Due to its affiliation with St. John's College, the club always fields many very successful, boats with first time rowers during the first university term. Club members often go to row with university lightweight and heavyweight crews to compete against Oxford; the club motto has been "Si je puis" since 1825. The boat club song, Viva laeta, has a chorus that goes as follows: Vive laeta, Beatorum insulis. Although the music is printed in the boat club's history and the song is sung at every Boat Club Dinner, few members know the tune. Dinners are known for more controversial songs. St. John's, Cambridge has long had a close rivalry with Cambridge; every year, a strange tradition takes place during the Bumps Weeks in Lent and May term, known as the "Stomp". Crews gather on the College Backs every morning preceding the races. One crew at a time will stop at a lone tree, knock three times on its trunk and shout out the name of the crew that will be starting in front of them that day to be "bumped".
The whole club strolls through the backs towards arch-rivals Trinity. Once in Trinity College's great court, a standoff between the rival boat clubs occurs followed by a tackling session in which boat club members from each side attempt to "kidnap" members of the opposite club. If captured, one is put to shame by being bought breakfast in the rival college's hall. University rowing Henley Boat Race Rowing Blazers University of Cambridge University of Oxford Durack, John; the Bumps: An Account of the Cambridge University Bumping Races 1827-1999 ISBN 0-9538475-1-9 CUCBC - Lent and May Bumps programmes. Club Website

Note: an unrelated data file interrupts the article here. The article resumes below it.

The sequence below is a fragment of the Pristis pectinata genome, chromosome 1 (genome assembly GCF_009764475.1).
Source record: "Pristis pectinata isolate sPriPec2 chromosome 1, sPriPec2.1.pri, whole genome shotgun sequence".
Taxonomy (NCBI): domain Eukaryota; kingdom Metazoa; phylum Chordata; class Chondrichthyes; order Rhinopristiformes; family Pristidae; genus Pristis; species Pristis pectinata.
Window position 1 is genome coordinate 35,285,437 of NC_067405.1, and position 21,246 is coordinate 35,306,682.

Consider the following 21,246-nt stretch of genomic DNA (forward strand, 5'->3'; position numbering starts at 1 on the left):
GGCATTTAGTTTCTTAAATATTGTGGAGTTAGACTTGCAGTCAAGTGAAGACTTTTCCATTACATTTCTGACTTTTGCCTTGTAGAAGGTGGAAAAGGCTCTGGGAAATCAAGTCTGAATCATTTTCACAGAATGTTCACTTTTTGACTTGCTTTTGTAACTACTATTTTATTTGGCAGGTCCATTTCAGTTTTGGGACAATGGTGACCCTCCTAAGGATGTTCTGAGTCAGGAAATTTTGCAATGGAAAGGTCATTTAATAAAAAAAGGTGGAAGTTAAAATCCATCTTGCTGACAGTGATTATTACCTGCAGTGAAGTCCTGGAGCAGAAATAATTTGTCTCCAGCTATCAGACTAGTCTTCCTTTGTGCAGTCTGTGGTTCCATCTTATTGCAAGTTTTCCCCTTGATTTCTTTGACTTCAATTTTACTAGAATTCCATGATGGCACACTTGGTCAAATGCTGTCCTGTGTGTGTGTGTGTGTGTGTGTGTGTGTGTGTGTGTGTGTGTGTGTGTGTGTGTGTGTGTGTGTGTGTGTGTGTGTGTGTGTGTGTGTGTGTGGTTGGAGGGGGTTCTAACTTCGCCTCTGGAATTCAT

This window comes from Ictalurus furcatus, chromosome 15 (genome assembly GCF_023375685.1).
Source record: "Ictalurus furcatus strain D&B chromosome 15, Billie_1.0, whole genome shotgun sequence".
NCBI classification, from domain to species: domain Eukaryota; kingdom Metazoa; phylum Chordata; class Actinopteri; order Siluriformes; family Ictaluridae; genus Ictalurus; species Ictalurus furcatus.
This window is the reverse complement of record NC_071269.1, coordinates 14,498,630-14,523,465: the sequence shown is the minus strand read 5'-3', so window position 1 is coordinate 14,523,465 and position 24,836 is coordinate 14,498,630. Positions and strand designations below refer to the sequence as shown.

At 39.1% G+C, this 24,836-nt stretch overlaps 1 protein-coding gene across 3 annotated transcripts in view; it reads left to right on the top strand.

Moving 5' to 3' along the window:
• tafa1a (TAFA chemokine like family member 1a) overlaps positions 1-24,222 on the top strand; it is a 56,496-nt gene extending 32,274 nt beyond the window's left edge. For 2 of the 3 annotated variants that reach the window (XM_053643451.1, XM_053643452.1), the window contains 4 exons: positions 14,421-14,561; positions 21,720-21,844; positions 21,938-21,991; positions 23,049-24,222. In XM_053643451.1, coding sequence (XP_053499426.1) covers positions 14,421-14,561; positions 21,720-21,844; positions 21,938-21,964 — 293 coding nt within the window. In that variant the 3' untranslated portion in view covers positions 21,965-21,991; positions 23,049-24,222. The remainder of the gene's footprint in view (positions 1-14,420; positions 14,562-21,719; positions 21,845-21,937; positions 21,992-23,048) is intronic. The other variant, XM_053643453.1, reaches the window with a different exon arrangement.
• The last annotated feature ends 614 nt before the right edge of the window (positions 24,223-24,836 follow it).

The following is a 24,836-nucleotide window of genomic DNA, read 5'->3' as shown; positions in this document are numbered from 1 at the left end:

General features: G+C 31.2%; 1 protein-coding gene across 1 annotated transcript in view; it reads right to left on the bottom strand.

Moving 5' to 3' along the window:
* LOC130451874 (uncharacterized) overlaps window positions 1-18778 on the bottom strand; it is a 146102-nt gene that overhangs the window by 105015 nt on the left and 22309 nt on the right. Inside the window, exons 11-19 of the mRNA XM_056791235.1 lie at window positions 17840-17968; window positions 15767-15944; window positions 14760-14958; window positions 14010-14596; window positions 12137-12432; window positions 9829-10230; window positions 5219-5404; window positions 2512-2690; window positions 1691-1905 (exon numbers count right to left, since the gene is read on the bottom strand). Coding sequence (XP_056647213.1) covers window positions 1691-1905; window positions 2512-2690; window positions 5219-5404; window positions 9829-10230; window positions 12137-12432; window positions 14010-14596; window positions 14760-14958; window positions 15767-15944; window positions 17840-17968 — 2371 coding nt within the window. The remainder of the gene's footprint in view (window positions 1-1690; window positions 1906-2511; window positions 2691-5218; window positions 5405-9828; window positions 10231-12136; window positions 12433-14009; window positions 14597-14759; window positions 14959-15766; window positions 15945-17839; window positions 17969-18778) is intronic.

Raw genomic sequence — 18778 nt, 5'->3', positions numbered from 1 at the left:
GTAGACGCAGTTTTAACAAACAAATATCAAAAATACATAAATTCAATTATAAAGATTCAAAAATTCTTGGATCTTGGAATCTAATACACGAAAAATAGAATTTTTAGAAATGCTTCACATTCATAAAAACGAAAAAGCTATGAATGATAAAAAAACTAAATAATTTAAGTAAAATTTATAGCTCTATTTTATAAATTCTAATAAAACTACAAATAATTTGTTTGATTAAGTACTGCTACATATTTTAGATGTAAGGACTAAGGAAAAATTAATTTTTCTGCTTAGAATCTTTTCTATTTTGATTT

Pembroke College Boat Club (Cambridge)
Pembroke College Boat Club is the rowing club for members of Pembroke College, Cambridge. Over the last century, crews from Pembroke have held the headship of the men's Lent Bumps on four occasions, the headship of the men's May Bumps ten times; the men's 1st VIII spent their entire history in the 1st division of both events, apart from poor performances in the Lent Bumps 2000 and the May Bumps 2003, the crew is found in the top half of the division. The women's 1st VIII first raced in 1985, have not yet taken the headship of the Lent Bumps, but took the headship of the May Bumps in 1997, 1998, 2006, 2008, 2009 and 2010. University rowing Durack, John; the Bumps: An Account of the Cambridge University Bumping Races 1827-1999 ISBN 0-9538475-1-9 CUCBC - Lent and May Bumps programmes. Pembroke College Boat Club
Corpus Christi College Boat Club (Cambridge)